Touched by loss. Empowered through community.

How Would You React?

Tuesday, March 25, 2014
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I was at a high school basketball game last week and ran into an old friend that I grew up with.  I haven’t seen this person for at least 30 years but have “re-connected” a bit through Social Media over the last year or so.

We began talking and within 15 seconds he was telling me how he was going through a nasty divorce.  The ex-wife was this, that and the other and things were so difficult.  This went on for a good 3 minutes and then he did the unexplainable:  He said, and I quote, “You know, I know what you went through but I’m sure what I’m going through now is much worse!”

So I ask all of you – How would you have reacted?  What would you have said?  Here’s what I did.  After almost choking on the last kernel of popcorn I had just eaten, and wanting very badly to embarrass the heck out of him, I said, “I’m sorry for your troubles – see you around.” 

I walked away and yes, I was burning inside, ready to explode.  I thought to myself, “How in the heck could he have just said that?  How insensitive can someone possibly be?  How could anything be worse than what my boys and me experienced?  What a complete jackass!”

I went back to my seat and tried to enjoy the game but THOSE words kept running through my head; “What I’m going through now is much worse.”  By halftime I finally calmed down a bit and I actually found myself sympathizing with him.  Could it be?  Was his situation actually worse than mine?  Could his pain and grief be deeper than mine?

I tried to rationalize but it didn’t help.  Who am I to judge someone else’s misfortune and pain?  Maybe just maybe he is feeling a greater sense of loss than I am?  Is it possible, even remotely?  The real answer I guess is that it IS possible, regardless of how incredibly wounded I feel.  Though I truly disagree with him, perhaps it could be.

This brings me to the point of this story – TOLERANCE.  There is such a lack of it today.  I told this story to my boys and they couldn’t believe that I really just walked away.  They couldn’t believe that I didn’t stand up for myself and tell this guy to go take a flying leap off a bridge.  They couldn’t believe that someone could be so self-centered, insensitive and rude.  So I explained to them that this won’t be the last time that someone compares their situation to yours.  It won’t be the last time that someone shows a complete lack of common sense and insensitivity.  It won’t be the last time that you feel crushed, irate and feel like crying all at once. 

But, I explained, maybe a situation like this will keep one of us, myself included, from ever comparing our situation to someone else’s.  Maybe this will keep one of us, myself included, from “speaking without thinking.”  Maybe I encountered this situation so my boys would learn from something like this.  Maybe, just maybe, we can ALL learn what is missing in today’s society – TOLERANCE.



Scott, I admire your action and then your reflection on this small moment that had a big impact on you. Your action has already had a ripple effect on your kids, which will equip them to deal with insensitive comments that people will make to them in the future. It will continue to happen that people will speak before they can think their comments through. That old acquaintance really must be in a painful place in his life. I'm glad you took the high road on this. We can all learn from each other's stories, can't we?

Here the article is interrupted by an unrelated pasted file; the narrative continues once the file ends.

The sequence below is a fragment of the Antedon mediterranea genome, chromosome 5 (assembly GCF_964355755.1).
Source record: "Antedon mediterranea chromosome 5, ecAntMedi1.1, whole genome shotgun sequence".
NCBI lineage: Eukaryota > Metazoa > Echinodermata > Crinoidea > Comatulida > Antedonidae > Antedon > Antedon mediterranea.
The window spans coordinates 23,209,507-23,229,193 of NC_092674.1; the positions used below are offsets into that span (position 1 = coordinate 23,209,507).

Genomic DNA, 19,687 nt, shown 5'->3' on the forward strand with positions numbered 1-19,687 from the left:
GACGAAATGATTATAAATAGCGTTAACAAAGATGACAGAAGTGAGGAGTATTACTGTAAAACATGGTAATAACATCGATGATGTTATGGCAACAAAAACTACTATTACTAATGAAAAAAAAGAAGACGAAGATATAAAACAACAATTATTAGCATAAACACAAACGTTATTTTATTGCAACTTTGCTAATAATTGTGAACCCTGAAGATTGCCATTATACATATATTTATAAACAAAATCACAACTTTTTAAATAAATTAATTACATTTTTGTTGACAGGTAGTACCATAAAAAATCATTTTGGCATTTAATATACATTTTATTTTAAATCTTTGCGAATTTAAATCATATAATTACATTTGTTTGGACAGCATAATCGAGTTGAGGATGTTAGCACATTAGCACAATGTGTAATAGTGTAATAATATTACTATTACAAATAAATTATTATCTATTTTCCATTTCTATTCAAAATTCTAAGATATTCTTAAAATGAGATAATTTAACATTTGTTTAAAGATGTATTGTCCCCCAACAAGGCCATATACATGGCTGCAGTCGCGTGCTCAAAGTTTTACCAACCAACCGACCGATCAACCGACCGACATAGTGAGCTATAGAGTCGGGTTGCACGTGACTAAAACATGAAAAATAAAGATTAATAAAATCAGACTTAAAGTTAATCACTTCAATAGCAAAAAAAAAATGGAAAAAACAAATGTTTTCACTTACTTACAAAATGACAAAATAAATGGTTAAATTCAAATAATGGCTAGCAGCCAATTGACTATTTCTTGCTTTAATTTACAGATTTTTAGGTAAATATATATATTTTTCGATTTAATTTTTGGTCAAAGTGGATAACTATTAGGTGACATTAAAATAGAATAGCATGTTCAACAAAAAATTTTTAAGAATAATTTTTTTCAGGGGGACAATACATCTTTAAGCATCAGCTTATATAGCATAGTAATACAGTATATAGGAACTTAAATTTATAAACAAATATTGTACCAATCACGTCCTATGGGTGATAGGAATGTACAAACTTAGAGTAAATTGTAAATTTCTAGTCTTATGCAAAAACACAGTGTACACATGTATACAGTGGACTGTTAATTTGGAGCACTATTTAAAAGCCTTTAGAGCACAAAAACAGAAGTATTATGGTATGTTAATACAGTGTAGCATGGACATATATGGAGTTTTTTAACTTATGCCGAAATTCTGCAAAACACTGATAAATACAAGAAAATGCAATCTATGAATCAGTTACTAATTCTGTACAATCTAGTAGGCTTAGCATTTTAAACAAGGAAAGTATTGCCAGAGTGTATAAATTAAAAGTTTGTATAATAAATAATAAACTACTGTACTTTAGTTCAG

I think you handled yourself with dignity and grace. This guy sounds like a complete D bag. Wouldn't have wasted my breath on him either.

Ilove that you shared the experience with your kids. I had an experience where I was talking about the pain that my partener went through before his death from brain cancer (which I don't share with many people) and she said to be to stop being a victim and move on with my life...ouch....

Scott, I am so sorry you had to endure standing and listening to such a self-absorbed person. It never ceases to amaze me at the depth of insensitivity that people show in all parts of society. I find myself eavesdropping on conversations in stores to make sure that customers aren't verbally abusing clerks, so that if nothing else, I can point out their bad behavior and support the clerks. In this situation, I'm sure you had a suspicion that this guy was totally consumed by his own problems and probably wouldn't muster up a "how are you and your kids doing?" ANYTIME I hear someone bad mouthing the other parent during a divorce, I am stunned, but sadly, not surprised. My words to a former friend were "you know, at least the father of your children is alive and present in your children's lives." Loss is loss, no matter what the circumstances. But when we lose someone forever, as I did, and have to face each day knowing we will never see them again, it just brings me to my knees as it has done these past few days. I'd give anything to have Dave back, irregardless of how we struggled in our marriage. Our loved ones left life too soon and no one can understand how that feels until they have gone through it. Keep talking to your boys and letting them know what a great dad they have!

I'm glad you responded the way you did - for your sake and the sake of your kids. The truth is that there is no such thing as "worse pain" or "less pain." In the end it is just pain and we all do the best we can. I will say that having heard some pretty awful divorce stories, I'm glad I never went through that particular hell.

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